A-Z Blogger Challenge: W

Writing

I write all the time. I’m always scribbling away at something or other. Trouble is I’m not a very good writer. Sometimes I’ll have a flash of genius and be really proud of what’s popped out but for the majority of the time I am a below average writer. I’ll never make a career of this but I enjoy writing and performing so much that I’m gonna keep doing it.

The April writing challenges have really brought things into focus for me. Having to post everyday on a specific topic has been tough going. I didn’t have time to properly think though what I wanted to say so for the most part these A-Z Blogs and the NaPoWriMo posts have been very weak. I know the point of them is not to create perfect posts but to generate pieces that you can work on at a later date.

In the past I’ve had a specific way of working when creating pieces. When performing with Scream Blue Murmur we all tried to tie our work together under a general theme. This gave the work overall focus and also gave us as writers something to research. I’ve done some of the hardest work during those years and created pieces that I’m immensely proud of.

I like to challenge myself and also challenge those that are going to be watching the show. One of the most controversial pieces for me was my version of Strange Fruit. I’d heard the classic versions and while they are amazing in their own right, none of them was ‘doing it’ for me. I knew the history of the song: it was originally written as a poem by a teacher who had been so affected by the lynchings and I felt that I would like to bring it back as poem. But then I also thought I wanted to modernise it to show that the issues of racism and hatred still hadn’t gone away. I added a second verse. I messed about with Garageband and created a beat that I thought was gritty and awful enough to convey what I wanted. We then added a sung loop to break it up. I was happy with the final version. When we performed it at several fringe shows I had created a video feed to go along with it. It was a great conversation starter. So many audience members came up and commented on it. Some said it gave them shivers, some tears, some questioned how a little white girl could dare talk about such a sensitive issue from a bygone time but the important thing was that people talked. It raised an issue and for that I was very proud.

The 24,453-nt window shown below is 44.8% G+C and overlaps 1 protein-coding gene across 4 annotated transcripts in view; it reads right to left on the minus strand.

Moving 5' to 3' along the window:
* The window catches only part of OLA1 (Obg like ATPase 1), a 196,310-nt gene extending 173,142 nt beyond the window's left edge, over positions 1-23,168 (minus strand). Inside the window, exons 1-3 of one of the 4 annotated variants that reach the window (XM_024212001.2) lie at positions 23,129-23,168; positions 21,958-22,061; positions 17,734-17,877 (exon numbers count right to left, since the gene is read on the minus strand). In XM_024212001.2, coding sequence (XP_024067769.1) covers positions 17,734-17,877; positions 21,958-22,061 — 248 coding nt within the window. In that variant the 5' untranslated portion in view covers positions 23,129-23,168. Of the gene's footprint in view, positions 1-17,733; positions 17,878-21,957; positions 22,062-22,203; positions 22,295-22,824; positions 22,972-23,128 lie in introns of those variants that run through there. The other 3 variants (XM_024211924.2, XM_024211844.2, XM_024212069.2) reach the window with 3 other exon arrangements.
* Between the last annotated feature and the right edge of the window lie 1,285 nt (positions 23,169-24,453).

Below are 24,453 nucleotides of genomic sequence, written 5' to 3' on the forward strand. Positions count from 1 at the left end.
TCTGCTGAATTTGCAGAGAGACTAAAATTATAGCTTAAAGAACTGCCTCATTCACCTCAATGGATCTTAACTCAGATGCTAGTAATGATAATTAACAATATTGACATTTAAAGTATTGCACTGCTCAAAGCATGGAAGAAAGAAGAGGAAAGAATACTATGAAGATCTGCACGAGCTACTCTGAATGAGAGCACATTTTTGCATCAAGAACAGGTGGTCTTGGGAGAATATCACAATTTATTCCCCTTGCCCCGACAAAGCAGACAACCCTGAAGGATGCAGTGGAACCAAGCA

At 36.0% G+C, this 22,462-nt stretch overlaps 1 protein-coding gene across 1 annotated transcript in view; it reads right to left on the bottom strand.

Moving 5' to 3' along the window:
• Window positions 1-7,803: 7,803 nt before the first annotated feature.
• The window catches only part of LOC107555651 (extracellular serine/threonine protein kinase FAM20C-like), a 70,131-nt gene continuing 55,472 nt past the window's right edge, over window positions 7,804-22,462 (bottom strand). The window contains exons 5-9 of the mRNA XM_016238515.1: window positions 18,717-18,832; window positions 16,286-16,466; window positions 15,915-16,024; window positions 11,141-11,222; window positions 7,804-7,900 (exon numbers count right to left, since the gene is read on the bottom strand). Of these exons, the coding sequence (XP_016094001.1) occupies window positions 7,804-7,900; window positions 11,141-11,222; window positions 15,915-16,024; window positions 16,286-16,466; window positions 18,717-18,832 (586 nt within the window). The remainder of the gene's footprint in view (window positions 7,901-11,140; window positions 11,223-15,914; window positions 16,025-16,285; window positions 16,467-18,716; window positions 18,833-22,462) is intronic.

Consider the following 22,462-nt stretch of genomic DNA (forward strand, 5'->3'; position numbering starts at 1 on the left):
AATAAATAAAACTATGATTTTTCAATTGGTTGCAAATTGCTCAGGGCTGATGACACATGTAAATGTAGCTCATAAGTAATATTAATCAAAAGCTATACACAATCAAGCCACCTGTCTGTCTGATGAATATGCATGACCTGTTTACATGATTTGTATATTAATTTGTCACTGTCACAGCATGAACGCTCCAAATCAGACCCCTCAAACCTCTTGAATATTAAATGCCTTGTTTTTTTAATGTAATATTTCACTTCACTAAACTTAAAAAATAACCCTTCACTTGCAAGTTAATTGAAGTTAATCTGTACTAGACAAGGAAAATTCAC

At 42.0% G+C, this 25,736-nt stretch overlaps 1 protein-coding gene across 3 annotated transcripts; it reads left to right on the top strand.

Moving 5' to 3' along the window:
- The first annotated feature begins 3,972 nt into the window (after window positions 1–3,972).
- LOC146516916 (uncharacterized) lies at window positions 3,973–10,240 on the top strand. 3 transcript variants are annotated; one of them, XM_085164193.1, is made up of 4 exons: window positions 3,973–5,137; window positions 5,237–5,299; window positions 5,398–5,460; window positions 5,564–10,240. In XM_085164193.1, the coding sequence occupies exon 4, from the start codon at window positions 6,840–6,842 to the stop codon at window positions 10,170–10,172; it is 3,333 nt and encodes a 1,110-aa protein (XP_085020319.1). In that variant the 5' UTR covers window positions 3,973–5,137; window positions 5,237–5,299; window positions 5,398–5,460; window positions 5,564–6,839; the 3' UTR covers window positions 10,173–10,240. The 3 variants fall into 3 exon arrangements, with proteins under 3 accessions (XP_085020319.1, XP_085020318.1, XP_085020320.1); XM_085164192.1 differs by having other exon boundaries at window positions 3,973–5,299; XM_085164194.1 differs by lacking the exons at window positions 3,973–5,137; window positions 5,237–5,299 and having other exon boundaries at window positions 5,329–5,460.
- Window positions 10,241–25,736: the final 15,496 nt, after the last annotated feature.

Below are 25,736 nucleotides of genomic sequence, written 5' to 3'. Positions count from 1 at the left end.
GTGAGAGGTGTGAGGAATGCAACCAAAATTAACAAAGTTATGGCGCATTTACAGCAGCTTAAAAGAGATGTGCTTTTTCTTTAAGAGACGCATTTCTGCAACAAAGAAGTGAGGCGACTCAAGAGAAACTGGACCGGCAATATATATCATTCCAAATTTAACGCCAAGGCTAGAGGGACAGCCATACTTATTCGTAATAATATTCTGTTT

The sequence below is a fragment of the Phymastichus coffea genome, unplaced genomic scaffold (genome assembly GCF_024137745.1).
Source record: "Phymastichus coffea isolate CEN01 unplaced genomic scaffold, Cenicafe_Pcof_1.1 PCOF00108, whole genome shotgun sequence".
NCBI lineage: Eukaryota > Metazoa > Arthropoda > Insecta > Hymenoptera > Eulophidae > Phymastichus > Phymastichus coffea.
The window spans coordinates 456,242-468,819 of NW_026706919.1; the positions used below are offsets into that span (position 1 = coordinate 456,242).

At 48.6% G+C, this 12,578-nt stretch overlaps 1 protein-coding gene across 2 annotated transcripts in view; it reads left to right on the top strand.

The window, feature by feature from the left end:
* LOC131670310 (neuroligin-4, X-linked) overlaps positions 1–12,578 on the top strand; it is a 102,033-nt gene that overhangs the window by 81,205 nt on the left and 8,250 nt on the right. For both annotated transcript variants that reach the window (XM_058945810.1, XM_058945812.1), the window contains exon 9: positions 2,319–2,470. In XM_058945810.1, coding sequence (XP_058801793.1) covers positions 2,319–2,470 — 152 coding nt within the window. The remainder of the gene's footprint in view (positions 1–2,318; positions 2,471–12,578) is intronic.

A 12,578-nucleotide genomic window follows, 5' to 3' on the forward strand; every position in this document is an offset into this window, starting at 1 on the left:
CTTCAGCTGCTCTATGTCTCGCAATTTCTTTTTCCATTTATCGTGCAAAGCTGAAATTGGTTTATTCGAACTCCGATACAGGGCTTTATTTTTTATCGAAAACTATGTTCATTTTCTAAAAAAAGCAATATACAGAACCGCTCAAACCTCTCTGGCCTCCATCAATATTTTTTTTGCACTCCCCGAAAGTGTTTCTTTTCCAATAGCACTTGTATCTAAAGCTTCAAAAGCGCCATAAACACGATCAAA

Still I wasn’t a hundred percent happy. I knew the track was good. I knew it was powerful but I knew that being played in a theatre wouldn’t give me the audience reaction I wanted. It needed to be festival tested. We were lucky enough to perform at Electric Picnic that summer. The stage was a cool looking glass box in a good area. Our first gig was in the evening. The sun had set, the sculptures in the arena were lit up with twinkling lights and we were ready to rock. When I looked out over the crowd during Strange Fruit and saw them grooving and dancing it made me so happy I almost cried. This was the reaction I wanted. Sure, I knew we weren’t gonna have any life changing talks at the end of it. No one was going to talk about the poetics or the politics but on a tribal level people were reacting in a way that I always knew they could. I knew that I could reach people on a base level and it reaffirmed for me the sheer power of music.

Have a listen to the track and let me know what you think:

Something’s Gone Wrong in the Dreamhouse @ MN Fringe 2011

Come join Scream Blue Murmur on:

Thursday August 4th @ 10pm

Tuesday, August 9th @ 10pm

Wednesday, August 10th @ 8.30pm

Saturday, August 13th @ 5.30pm

Sunday, August 14th @ 1pm

We would love to see you there 🙂

Scream Blue Murmur present their show “Something’s Gone Wrong in the Dreamhouse,” inspired by events of the 1930s, with hard-hitting and humorous words, chants and beats, drums, bells and whistles; a show to rock you from your seat.

Not quite poetry but not quite anything else!

This show looks at the rise of fascism, the credit crisis, boom and bust, the personal aftermath of war and the role of women, through the prism of the past. The 1930s saw a decade of poverty, political extremism, economic chaos, racism and anti-semitism set against a backdrop of disastrous climate change and international revolution. The ripples of all these are reflected in our world today. However, the show is all delivered with a slice of Irish charm and humor.

And with audience participation it is a show about you.